Professor, German and Russian Studies
Focuses on comparative literature, literary theory, culture from the 18th century to the present, philosophy, and literature written in German by “foreign”-language authors
Neill Hall 211B
David Martyn, Professor (B.A. Yale Univ., M.A. and Ph.D. Cornell Univ.), teaches courses on German literature from the 18th century to the present; German and European literature, philosophy, and critical theory; and German language. Recent offerings include “Romanticism: The Fantastic in Literature and Film,” “Literary Case Studies from Goethe to Kafka,” “Eccentricity and Mediocrity in the European Novel,” “Concepts of Freedom from Luther to Agamben,” and “Darwin, Nietzsche, Freud.” His research interests are 18th- and early 19th-century German literature and philosophy and theories of secularization. He is the author of Sublime Failures: The Ethics of Kant and Sade, Wayne State University Press, 2003, and a critical edition of Moses Mendelssohn’s Jerusalem. Recent articles include a critical essay for the new Norton Anthologies edition of Goethe’s Werther; a survey of the history of the “sublime” for Harvard Univ. Press’s forthcoming Keywords in German Aesthetics; and an article on Jewish secularization for a recent volume on Moses Mendelssohn in the Text + Kritik series. He is currently completing Literatur als Zweitsprache von Leibniz bis Tawada: Ansätze zu einer Archeologie der Sprachigkeit (under contract with the Fink Verlag).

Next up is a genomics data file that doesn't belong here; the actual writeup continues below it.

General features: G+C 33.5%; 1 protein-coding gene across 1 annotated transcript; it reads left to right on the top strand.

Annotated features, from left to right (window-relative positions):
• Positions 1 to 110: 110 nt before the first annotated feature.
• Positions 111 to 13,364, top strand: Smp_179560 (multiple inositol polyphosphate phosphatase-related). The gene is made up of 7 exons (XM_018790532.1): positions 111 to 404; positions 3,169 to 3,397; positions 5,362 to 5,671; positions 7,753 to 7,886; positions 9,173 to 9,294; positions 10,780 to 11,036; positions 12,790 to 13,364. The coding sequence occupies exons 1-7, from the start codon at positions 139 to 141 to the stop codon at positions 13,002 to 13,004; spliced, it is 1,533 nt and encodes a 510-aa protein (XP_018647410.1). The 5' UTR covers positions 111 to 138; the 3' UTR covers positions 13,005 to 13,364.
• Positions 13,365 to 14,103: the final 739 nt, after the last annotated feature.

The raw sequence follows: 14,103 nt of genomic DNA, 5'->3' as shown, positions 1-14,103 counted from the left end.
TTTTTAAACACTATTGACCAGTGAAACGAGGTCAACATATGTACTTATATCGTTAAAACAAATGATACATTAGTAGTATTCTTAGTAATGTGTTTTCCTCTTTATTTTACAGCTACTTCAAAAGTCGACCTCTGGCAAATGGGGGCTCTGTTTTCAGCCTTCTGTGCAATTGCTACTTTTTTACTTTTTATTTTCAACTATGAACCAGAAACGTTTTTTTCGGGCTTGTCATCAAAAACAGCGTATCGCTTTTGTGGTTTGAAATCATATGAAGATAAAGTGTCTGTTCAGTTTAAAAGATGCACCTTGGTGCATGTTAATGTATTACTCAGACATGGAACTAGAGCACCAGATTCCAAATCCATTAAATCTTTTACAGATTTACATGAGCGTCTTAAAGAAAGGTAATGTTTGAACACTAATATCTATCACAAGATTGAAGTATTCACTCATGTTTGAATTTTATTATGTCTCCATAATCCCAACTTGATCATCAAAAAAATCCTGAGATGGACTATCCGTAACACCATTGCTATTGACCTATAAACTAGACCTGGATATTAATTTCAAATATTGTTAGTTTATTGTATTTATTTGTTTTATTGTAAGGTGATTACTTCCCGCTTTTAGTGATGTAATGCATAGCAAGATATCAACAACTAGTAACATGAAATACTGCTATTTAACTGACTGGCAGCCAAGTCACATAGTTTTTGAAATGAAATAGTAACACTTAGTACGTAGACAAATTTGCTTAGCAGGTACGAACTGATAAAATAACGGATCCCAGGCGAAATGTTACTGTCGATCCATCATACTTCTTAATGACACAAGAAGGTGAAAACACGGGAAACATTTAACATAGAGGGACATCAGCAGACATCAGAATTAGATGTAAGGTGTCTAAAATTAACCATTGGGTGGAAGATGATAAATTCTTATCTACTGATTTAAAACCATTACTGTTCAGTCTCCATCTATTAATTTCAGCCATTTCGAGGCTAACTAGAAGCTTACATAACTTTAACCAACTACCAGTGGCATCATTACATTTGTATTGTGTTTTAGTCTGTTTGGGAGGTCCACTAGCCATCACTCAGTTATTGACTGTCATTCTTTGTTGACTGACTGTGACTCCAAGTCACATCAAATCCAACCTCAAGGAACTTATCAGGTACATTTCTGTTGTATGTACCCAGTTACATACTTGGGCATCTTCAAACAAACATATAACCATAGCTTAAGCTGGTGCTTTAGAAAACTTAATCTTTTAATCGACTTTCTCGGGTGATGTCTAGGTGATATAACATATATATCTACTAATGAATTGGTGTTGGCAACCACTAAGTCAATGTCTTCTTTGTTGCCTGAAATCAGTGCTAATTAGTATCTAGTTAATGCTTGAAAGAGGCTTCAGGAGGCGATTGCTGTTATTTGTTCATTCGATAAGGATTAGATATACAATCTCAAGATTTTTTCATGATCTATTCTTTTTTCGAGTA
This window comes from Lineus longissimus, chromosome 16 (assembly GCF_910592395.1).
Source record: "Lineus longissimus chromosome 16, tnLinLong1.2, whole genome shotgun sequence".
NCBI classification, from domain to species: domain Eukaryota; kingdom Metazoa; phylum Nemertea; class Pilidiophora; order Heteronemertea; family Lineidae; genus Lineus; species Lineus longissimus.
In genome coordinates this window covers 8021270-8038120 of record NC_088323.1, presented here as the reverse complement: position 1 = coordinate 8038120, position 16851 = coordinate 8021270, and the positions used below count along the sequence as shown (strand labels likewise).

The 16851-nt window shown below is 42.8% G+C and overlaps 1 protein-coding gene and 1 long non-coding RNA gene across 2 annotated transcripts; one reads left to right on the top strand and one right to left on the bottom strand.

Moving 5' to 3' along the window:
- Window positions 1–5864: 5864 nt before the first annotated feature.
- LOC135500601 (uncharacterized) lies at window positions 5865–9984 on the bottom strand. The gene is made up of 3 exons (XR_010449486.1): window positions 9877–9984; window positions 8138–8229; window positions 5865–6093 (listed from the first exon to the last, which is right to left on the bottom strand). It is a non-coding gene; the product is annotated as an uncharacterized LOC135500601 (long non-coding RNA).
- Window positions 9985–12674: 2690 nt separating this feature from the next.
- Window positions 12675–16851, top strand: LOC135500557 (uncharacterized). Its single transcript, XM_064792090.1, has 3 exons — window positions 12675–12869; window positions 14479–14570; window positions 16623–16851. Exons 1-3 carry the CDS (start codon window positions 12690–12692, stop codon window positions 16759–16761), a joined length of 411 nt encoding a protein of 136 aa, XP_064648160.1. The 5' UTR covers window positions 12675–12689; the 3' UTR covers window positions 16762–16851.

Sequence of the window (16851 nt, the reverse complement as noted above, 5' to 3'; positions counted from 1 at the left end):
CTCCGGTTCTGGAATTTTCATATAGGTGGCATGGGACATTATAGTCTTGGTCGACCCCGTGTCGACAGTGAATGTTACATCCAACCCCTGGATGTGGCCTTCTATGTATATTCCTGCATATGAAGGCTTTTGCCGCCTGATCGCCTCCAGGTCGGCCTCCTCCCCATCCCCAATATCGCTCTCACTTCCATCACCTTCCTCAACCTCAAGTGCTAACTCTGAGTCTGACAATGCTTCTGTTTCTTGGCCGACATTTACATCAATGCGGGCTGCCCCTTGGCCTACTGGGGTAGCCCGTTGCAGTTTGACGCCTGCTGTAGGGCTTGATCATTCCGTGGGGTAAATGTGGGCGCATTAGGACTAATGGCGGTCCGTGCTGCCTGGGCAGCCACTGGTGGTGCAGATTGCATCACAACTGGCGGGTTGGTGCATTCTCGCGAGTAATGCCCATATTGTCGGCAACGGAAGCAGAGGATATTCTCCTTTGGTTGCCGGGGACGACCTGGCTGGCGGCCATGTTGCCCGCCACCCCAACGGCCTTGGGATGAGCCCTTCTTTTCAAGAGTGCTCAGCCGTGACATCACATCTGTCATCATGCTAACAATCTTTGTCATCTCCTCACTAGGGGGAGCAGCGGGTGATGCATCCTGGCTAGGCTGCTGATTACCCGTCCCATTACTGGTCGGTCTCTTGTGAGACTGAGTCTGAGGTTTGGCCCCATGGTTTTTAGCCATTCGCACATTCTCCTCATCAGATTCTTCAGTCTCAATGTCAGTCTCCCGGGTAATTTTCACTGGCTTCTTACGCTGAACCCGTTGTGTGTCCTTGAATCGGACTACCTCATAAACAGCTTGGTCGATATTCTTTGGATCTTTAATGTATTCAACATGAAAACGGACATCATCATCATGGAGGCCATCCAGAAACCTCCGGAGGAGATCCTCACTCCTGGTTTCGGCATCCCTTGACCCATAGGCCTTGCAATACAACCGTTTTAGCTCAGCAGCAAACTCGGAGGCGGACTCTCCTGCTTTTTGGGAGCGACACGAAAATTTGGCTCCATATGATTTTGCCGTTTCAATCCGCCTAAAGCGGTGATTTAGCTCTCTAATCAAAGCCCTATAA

In 2011, Martyn was resident scholar at the Center for Literary and Cultural Studies in Berlin (ZfL) and the Friedrich Schlegel Graduate School for Literary Studies at the Free University of Berlin.